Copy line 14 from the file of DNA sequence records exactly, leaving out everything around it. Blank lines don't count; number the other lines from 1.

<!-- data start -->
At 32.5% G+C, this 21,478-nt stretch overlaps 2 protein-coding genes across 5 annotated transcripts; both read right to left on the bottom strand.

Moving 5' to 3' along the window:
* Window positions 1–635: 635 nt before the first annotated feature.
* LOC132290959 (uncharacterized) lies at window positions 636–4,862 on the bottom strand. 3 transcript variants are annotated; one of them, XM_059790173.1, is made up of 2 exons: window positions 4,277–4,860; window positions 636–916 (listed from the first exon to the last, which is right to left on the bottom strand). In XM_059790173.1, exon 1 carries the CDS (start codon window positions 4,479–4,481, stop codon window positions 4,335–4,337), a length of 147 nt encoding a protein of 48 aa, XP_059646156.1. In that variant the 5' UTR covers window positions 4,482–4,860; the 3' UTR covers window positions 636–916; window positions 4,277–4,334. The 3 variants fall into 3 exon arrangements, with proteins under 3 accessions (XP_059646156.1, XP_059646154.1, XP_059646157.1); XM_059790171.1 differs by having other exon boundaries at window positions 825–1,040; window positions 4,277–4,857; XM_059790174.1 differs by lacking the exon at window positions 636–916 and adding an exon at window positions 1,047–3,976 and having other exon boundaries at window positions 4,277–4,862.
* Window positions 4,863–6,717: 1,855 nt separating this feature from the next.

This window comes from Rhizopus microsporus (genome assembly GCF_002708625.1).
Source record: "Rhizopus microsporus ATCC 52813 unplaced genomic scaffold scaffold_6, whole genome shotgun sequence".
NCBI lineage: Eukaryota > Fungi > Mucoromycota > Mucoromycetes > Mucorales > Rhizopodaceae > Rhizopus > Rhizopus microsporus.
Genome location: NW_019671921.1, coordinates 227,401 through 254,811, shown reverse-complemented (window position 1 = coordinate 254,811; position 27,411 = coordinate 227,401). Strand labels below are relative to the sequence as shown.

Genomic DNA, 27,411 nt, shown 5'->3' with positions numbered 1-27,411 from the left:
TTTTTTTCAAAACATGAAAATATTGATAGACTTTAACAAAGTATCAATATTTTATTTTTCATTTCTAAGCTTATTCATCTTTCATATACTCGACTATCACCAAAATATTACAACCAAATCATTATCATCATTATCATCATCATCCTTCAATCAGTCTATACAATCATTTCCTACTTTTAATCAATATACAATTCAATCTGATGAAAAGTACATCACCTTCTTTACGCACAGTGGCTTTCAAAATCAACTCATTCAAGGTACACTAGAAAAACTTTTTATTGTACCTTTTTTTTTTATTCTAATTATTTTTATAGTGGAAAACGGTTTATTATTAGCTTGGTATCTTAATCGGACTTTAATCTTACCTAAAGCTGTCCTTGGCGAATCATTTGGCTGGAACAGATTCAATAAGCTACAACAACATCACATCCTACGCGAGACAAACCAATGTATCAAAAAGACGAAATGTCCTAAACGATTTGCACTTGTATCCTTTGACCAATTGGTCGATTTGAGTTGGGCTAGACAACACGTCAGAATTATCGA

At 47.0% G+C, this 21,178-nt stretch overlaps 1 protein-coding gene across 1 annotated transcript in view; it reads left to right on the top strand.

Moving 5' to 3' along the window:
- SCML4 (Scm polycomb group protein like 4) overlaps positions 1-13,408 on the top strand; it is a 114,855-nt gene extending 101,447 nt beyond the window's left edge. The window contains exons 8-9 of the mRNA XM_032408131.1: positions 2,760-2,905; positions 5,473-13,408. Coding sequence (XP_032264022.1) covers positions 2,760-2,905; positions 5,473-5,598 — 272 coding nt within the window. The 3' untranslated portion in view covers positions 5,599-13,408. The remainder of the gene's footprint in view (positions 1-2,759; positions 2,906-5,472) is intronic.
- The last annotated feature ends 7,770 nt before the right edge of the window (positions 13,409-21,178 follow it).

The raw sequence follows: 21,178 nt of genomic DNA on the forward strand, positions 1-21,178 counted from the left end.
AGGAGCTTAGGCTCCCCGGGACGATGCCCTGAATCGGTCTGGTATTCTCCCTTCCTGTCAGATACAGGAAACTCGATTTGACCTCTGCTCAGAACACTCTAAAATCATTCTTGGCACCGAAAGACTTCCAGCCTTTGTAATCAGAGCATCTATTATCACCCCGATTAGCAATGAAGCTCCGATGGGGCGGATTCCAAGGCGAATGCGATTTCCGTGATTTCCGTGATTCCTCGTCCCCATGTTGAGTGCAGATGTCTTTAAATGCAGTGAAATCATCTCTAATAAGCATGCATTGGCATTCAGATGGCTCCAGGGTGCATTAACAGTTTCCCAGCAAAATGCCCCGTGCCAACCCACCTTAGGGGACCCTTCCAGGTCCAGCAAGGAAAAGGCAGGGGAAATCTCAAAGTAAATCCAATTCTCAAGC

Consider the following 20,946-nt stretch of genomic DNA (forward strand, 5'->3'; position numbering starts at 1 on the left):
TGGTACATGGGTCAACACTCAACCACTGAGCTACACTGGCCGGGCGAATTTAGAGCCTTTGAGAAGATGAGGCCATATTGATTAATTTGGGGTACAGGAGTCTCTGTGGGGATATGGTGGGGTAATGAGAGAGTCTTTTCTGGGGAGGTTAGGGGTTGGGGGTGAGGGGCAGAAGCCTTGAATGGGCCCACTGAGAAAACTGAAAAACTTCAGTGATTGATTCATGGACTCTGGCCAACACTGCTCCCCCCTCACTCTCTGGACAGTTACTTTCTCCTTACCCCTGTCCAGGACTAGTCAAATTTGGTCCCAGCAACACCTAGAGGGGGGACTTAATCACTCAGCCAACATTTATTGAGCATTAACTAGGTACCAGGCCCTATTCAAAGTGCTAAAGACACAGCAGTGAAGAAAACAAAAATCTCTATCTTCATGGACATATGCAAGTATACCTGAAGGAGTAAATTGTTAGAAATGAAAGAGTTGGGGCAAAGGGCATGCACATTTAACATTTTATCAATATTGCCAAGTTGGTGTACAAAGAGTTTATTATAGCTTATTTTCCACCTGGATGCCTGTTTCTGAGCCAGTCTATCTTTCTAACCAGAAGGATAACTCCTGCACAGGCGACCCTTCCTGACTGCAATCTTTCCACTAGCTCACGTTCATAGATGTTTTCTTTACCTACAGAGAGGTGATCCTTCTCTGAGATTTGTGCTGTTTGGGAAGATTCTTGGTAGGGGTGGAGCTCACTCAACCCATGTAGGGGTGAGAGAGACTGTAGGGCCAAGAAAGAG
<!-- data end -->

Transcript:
- SCML4 (Scm polycomb group protein like 4) overlaps positions 1-13,408 on the top strand; it is a 114,855-nt gene extending 101,447 nt beyond the window's left edge. The window contains exons 8-9 of the mRNA XM_032408131.1: positions 2,760-2,905; positions 5,473-13,408. Coding sequence (XP_032264022.1) covers positions 2,760-2,905; positions 5,473-5,598 — 272 coding nt within the window. The 3' untranslated portion in view covers positions 5,599-13,408. The remainder of the gene's footprint in view (positions 1-2,759; positions 2,906-5,472) is intronic.